Two principal causes are responsible for the weak air cargo growth between 2011 and 2013: an underperforming world economy and lackluster growth in trade, particularly trade in the commodities that are traditionally carried as air cargo.
World economic activity, as measured by gross domestic product (GDP), grew only 2.1% per year between 2008 and 2013. Even since rebounding in 2010 from the global economic slowdown of 2008 and 2009, world economic growth has lagged behind its historical trend of 3.2% annual growth. Weakness in consumer demand and in business investment in Europe, North America, and Japan accounts for much of the slowdown. Growth in China, India, Brazil, and other developing economies has also slowed to varying degrees.
World economic activity began to pick up in late 2013, particularly in the United States and China, and continued to build momentum during 2014. World GDP growth is forecast to accelerate to the long-term average rate of 3.2% annual growth in 2015 and then to exceed the long-term average for several years before settling down to the historic trend for the remainder of the forecast period.
World merchandise trade, a component of world GDP, is an important measure of economic performance and a significant indicator of long-term air cargo traffic trends. This component tends to exaggerate changes in the broader GDP. World merchandise trade mirrors the prolonged postrecession stagnation of world air cargo traffic as well as its recent strengthening. When economic recovery became discernible in the second half of 2013, trade volumes began to accelerate, particularly in Asia. After faltering during the first quarter of 2014, trade growth picked up again during the second quarter. The forecast that world merchandise trade growth will hover around historic rates supports the long-term outlook for continued world air cargo traffic growth.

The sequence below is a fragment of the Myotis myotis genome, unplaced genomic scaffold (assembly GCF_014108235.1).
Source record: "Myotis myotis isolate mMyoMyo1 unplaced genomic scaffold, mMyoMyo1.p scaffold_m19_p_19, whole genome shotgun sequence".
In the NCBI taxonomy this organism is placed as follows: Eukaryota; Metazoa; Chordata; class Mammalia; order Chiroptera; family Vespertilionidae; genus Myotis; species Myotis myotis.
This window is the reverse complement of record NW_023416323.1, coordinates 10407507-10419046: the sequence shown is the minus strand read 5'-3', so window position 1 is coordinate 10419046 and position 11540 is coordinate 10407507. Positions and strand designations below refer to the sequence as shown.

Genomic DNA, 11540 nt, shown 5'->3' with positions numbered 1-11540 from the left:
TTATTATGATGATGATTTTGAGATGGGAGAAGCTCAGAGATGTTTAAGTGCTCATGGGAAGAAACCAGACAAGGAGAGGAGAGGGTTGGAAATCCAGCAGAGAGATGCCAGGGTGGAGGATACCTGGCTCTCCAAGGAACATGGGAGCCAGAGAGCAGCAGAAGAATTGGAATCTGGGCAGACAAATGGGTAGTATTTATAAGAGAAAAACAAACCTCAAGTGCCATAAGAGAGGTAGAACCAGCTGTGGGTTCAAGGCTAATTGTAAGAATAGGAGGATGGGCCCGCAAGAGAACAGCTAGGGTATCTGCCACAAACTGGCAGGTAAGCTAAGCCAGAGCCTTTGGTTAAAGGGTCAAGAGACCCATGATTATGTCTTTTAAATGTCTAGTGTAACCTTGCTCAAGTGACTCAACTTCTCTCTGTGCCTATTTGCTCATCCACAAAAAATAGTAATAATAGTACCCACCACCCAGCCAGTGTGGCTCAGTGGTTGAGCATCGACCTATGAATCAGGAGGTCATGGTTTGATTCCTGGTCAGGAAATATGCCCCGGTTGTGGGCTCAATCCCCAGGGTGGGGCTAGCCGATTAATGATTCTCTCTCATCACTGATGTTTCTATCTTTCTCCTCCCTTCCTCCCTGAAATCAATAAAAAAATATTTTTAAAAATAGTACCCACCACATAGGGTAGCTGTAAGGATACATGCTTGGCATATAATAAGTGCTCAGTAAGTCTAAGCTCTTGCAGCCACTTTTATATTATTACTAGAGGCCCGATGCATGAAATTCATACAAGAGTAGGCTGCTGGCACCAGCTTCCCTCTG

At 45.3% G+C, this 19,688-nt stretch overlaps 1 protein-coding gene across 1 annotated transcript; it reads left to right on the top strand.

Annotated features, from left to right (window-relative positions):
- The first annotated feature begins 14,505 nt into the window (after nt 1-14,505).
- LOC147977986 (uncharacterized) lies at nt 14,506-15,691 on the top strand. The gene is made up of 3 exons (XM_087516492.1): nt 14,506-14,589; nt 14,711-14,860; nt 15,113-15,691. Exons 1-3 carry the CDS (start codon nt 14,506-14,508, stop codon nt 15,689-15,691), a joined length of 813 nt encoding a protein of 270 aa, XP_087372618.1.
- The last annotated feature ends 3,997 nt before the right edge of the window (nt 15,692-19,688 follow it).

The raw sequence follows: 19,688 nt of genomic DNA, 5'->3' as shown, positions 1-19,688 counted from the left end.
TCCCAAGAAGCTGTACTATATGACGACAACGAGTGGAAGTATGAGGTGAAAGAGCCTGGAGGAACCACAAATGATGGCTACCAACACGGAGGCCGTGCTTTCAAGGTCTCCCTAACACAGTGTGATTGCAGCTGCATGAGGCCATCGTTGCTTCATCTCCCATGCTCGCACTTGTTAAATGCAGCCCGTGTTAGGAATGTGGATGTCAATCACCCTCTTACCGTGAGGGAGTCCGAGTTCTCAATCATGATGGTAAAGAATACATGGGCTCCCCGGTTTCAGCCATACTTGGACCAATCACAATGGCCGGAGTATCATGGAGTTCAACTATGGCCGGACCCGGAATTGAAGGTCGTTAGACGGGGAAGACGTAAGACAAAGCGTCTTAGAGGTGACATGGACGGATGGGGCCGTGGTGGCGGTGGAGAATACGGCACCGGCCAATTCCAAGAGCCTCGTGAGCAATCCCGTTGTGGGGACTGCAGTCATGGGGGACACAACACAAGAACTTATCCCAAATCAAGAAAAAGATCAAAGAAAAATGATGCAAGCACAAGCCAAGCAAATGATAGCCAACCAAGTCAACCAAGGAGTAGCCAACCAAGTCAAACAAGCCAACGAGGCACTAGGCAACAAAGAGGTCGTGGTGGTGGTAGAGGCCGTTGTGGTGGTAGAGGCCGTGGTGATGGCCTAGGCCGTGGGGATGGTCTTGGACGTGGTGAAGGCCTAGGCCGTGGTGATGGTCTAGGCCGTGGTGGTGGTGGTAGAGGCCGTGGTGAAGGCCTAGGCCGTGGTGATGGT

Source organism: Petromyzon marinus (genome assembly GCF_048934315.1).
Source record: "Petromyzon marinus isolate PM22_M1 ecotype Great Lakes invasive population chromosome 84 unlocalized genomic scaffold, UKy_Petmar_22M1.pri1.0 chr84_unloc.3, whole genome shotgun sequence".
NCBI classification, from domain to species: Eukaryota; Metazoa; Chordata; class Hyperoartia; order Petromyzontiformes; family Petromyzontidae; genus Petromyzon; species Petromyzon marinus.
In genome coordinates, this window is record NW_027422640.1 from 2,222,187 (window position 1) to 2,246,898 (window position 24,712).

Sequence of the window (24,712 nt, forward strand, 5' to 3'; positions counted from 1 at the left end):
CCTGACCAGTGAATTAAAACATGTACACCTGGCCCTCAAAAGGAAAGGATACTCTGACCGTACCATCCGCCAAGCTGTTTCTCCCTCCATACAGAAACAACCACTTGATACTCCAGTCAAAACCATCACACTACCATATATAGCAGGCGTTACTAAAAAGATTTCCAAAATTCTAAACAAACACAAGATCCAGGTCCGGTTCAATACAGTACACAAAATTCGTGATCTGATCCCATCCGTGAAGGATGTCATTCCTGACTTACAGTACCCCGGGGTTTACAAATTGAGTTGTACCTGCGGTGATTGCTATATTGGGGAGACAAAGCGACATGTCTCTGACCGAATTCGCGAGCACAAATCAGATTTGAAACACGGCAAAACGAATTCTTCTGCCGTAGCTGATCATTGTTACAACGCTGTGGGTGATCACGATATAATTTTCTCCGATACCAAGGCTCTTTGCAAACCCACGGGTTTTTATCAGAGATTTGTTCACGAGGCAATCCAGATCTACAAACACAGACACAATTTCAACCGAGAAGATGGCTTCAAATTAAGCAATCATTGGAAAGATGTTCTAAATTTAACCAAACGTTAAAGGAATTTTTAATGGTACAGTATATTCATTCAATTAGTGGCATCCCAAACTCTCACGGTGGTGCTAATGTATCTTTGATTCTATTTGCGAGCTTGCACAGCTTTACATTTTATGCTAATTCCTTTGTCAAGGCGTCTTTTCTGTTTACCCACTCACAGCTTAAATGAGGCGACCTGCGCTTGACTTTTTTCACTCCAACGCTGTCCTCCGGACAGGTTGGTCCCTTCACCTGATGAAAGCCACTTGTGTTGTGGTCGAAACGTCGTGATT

World air cargo traffic began to grow again during the second quarter of 2013. By July 2014, traffic had grown 4.4% compared with the first seven months of 2013, which is generally in line with the trends of world economic and trade activity. Persistence of this trend through the end of 2014 would mark the first full year since 2010 in which air cargo traffic has grown more than 1%.